His plan was to call a convention.
First, he sent out a circular which he had carefully prepared and had printed as a broadside, containing sixteen hundred words.
The date was November 10, 1836, and the convention was not to meet until December 7, nearly a month later.
But communication was slow in those days.
After a brief appeal by way of introduction, he said:—
In order that we may do something I would propose that a convention of delegates from the several towns in the county meet at Plymouth in Court Week (Wednesday, December 7, at 6 P. M.), to discuss the merits of the greatly improved modes of elementary instruction which have been in most successful operation for several years in Germany, Prussia, and other European states.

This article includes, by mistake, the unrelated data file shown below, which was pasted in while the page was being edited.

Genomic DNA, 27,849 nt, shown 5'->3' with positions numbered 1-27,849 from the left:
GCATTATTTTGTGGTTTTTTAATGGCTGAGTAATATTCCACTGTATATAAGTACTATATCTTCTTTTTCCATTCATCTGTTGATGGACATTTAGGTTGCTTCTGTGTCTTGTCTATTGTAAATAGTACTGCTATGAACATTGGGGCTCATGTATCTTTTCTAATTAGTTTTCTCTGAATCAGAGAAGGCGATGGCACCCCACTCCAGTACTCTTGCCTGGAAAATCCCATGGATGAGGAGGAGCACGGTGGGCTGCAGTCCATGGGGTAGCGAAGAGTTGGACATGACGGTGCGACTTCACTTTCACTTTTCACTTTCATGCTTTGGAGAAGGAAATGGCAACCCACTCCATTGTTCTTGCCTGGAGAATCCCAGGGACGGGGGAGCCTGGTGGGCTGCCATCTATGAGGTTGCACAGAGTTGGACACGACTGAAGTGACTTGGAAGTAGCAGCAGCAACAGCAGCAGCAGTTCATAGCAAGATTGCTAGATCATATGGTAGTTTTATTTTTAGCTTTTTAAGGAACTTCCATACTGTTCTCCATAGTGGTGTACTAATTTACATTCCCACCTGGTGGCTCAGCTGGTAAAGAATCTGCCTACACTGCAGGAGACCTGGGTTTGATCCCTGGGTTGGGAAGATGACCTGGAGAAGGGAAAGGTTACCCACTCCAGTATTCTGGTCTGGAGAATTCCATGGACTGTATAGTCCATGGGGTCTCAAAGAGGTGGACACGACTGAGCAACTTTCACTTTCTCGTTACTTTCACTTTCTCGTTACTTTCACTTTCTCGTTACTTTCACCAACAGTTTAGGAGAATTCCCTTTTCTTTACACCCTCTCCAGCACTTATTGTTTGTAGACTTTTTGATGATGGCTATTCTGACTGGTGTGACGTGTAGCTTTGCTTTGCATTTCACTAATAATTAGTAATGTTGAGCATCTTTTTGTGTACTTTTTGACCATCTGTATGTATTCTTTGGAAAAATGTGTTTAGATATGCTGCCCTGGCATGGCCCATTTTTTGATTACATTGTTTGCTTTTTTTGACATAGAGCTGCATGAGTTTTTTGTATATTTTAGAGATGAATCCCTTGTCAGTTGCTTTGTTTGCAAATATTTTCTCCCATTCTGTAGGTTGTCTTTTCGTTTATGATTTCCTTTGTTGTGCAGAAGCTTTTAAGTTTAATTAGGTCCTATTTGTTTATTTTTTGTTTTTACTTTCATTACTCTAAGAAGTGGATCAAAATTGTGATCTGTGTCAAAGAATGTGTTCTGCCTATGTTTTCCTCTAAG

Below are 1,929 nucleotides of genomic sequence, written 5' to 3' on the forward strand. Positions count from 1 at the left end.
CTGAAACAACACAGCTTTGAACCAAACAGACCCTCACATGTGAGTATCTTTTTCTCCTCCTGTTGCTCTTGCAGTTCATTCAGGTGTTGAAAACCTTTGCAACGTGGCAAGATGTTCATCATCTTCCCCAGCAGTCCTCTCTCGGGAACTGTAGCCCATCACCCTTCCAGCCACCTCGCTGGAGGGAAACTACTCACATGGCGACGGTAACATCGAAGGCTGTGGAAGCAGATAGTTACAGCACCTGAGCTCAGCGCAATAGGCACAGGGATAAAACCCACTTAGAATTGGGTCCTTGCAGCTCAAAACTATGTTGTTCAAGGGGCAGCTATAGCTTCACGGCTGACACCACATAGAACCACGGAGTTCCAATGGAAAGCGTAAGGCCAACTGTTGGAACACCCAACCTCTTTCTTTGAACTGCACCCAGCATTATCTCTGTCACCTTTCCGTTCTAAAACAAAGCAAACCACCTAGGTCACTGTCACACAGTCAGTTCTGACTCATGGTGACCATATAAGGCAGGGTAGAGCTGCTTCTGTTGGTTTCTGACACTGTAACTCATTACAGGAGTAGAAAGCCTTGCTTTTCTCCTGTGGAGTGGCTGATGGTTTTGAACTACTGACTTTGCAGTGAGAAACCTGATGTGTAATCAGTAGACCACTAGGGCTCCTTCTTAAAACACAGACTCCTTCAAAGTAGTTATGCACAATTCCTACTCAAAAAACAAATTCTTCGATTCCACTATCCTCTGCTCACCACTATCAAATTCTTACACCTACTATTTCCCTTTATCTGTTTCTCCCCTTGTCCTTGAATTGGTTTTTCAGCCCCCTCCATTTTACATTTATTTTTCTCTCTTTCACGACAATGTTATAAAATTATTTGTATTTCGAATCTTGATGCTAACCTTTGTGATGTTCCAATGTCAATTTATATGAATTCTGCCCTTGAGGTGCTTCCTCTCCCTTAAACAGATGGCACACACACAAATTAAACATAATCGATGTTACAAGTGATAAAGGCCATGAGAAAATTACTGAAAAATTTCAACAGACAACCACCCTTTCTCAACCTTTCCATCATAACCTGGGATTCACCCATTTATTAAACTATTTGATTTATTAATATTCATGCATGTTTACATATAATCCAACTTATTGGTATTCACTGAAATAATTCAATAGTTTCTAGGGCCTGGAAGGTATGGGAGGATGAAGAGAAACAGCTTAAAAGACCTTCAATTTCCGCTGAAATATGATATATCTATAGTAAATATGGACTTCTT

This step might result in the appointment of a Board of Education. . . .
There is one provision preparatory to a full instruction of our youth, which I deem of vast moment; I mean, a seminary for preparing teachers.
After this is est